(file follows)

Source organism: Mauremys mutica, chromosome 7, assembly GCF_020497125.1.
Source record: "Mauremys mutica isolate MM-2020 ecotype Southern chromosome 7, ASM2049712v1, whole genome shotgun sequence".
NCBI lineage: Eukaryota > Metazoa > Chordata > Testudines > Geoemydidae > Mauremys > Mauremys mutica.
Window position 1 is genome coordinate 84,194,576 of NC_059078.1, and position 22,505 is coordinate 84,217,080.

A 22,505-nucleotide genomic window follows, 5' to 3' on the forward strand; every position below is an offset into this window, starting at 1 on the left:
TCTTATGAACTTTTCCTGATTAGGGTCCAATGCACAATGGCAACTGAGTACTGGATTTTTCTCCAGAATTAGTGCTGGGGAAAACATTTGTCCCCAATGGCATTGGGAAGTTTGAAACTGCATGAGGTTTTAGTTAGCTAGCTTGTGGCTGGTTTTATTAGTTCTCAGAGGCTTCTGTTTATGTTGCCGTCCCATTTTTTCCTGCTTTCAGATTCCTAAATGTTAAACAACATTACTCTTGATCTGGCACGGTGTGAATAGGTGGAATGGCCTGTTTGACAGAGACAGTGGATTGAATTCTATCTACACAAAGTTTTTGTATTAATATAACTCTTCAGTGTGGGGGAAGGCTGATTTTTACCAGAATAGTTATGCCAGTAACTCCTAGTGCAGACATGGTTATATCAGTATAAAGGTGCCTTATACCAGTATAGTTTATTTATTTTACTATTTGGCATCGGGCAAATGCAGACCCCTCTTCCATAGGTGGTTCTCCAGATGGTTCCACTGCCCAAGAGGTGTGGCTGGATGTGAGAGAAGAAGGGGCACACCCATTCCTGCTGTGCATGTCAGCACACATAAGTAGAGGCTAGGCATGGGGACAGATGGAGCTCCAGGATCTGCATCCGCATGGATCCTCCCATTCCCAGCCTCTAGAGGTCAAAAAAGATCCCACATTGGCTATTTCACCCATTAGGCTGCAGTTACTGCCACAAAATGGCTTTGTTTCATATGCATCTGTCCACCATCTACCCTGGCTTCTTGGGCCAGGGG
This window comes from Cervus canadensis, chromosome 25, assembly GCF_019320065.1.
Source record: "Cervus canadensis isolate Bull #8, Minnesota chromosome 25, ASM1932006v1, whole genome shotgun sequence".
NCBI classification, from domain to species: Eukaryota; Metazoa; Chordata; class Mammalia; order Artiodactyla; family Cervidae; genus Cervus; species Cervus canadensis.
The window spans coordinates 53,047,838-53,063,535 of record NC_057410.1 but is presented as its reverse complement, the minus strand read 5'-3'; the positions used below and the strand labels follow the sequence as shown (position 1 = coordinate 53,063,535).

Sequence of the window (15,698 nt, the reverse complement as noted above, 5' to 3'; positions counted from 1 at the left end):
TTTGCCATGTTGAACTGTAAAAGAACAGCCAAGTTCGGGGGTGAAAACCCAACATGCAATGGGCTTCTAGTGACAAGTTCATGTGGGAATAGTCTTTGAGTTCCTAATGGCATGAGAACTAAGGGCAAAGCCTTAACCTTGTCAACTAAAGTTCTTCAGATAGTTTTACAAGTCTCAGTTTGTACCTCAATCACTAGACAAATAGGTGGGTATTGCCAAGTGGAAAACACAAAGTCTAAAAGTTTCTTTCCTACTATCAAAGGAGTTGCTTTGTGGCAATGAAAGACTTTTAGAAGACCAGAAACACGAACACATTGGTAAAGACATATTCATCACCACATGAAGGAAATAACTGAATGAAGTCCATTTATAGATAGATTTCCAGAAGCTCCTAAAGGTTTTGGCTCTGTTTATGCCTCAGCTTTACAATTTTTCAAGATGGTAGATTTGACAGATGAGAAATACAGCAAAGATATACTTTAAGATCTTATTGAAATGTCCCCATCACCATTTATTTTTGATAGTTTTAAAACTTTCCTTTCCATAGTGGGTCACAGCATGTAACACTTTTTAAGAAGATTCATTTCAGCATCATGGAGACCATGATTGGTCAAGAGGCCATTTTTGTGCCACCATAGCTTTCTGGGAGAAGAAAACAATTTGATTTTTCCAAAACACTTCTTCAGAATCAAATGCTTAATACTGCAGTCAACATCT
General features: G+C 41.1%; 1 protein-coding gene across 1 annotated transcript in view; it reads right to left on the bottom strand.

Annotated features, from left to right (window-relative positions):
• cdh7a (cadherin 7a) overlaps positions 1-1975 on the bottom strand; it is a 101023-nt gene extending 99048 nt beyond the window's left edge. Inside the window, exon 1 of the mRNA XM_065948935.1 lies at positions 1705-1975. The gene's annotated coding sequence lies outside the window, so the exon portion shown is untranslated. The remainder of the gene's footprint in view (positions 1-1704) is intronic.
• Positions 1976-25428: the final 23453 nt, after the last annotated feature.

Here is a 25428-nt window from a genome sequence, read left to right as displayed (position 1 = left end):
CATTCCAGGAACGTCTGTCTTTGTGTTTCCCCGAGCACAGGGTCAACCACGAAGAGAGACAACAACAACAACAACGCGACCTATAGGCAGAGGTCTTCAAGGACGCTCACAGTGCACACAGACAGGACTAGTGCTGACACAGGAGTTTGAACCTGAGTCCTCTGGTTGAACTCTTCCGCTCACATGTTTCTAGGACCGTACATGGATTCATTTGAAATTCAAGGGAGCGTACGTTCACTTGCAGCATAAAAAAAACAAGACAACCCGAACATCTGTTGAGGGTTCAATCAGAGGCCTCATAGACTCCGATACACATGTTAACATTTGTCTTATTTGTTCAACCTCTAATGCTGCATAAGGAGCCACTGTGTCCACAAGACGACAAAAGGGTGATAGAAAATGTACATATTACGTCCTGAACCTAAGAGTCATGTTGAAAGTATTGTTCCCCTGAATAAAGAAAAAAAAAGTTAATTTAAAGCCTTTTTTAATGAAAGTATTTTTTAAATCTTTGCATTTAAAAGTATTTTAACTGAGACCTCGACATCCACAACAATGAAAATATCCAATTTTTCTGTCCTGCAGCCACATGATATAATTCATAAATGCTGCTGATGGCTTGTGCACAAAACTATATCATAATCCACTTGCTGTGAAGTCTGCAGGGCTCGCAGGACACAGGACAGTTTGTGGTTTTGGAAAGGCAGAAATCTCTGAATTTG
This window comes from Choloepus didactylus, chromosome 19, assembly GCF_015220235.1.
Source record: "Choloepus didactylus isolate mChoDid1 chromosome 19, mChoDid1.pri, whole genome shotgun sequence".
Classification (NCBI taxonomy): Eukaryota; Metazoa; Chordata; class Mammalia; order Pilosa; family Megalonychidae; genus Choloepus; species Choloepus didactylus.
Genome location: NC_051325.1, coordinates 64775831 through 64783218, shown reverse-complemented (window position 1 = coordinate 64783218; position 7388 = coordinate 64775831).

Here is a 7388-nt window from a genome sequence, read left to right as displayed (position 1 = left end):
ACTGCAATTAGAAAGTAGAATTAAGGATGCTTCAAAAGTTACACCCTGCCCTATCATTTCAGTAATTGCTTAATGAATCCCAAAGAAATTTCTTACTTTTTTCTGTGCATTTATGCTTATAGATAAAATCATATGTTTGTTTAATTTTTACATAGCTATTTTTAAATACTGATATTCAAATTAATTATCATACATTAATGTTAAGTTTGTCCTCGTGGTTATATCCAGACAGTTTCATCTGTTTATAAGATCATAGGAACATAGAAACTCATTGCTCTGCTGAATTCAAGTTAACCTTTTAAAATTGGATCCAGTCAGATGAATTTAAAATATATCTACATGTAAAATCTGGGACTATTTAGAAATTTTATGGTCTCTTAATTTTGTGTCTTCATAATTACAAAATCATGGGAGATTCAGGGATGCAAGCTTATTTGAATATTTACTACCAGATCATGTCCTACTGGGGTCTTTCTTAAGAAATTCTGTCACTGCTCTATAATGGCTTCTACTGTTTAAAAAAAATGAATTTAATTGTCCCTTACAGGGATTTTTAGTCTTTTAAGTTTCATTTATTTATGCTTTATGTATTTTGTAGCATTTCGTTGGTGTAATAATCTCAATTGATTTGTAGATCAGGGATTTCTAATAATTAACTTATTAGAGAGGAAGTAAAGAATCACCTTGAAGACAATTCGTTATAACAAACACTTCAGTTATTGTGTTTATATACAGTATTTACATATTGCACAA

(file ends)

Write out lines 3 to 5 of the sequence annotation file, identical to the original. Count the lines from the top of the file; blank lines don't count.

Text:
NCBI lineage: Eukaryota > Metazoa > Chordata > Testudines > Geoemydidae > Mauremys > Mauremys mutica.
Window position 1 is genome coordinate 84,194,576 of NC_059078.1, and position 22,505 is coordinate 84,217,080.

A 22,505-nucleotide genomic window follows, 5' to 3' on the forward strand; every position below is an offset into this window, starting at 1 on the left: